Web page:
After the amazing , interesting work shop with Sato Shingo I was so inspired by his work and the amazing bamboo TR pattern cutting technique I wanted to include the design in my pre-collection, but using the technique in a different way that had never been down before -using heavy bubble transfer leather instead of light weight fabric to get some structure to the beautiful pattern.

Image result for TR pattern cutting bamboomore photos to come 🙂

Twisted skirt toile and my final skirt design for pre-collection

In the fashion studio at university I started to develop a pattern magic technique of a Nejiri twisted styled skirt inspired from my research into Madame Gres and John Galliano from the vulgar exhibition as well as my research into conus magus and imbricaria conuloris shells focusing on the images of black and white patterned shells from a book – Natural Histories Opulent Oceans. I was really inspired to use the draping and wrapping twisted effect in my white T-shirt jersey using the stretchy , heavy fabric to twist around the body like the natural twisted shapes you find in a shell.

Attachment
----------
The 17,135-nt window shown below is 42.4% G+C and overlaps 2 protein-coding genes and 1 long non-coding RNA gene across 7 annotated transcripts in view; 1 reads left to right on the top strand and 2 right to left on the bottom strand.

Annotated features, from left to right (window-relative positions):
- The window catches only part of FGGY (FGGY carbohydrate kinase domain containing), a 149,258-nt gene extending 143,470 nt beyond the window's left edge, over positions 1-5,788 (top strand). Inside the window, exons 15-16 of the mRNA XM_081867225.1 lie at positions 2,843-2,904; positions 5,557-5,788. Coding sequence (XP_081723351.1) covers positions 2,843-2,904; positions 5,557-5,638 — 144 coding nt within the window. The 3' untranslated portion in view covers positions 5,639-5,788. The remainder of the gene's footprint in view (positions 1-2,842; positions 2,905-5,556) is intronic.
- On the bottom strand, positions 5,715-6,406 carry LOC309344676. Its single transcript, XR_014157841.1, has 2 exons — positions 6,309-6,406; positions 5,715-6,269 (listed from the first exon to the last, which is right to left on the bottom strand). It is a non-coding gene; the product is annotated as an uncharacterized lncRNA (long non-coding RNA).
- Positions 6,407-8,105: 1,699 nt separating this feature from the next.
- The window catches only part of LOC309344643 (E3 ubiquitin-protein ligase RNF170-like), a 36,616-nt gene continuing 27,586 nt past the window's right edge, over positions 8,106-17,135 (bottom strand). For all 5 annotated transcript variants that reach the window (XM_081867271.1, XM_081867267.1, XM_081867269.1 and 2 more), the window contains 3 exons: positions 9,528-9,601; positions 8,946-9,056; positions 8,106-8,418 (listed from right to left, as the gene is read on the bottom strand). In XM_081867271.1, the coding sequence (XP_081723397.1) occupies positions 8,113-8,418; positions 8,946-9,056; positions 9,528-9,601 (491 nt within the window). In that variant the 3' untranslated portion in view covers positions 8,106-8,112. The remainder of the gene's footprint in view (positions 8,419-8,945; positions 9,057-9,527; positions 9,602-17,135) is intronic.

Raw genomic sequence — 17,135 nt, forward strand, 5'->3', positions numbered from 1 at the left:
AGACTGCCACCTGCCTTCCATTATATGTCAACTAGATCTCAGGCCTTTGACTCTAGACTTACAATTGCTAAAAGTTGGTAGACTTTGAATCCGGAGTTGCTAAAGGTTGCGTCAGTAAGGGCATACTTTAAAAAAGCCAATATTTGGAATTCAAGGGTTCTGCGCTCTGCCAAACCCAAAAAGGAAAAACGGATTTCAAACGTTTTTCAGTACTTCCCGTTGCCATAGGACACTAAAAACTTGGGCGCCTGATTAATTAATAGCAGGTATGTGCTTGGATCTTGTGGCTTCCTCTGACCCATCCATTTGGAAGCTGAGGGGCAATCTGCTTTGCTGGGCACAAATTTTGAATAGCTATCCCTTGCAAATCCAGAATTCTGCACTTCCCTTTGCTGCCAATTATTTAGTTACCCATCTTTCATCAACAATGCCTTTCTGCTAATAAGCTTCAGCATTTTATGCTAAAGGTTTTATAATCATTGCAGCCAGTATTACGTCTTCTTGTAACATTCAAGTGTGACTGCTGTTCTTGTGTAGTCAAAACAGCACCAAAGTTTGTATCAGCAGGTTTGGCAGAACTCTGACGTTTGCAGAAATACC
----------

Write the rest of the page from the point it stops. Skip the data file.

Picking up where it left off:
Before using my white jersey to construct my final skirt I wanted to experiment with constructing a toile in calico to see the outcome and the effects I could achieve with this technique.

Inspired from the Natural Histories Opulent Oceans book and the images of the shells I took some quick sketches of the shells finding a way for the shapes to fit a body with fashion illustrations, then with one of my drawn sketches I had a design idea of a skirt with two waist bands -one around the waist with a decorative mother of pearl button with a rouleau loop fastening , forming a keyhole on the side seam and the same for the hem. But when it came to making the twisted mini toile from calico fabric it wasn’t easy as I had first thought . The first sample skirt process started by measuring and cutting the length of calico where I wanted the skirts hem to finish , then I measured the waist and hips of the mini mannequin as I was gathering on the waist and hem so I added double the amount of fabric .

with the sewing machine tension on 5  I stitching around the waist , hem to gather- making sure it could fit the mannequin ,I then stitched the front and back of the skirt right sides together leaving a mini loop slit for the keyholes.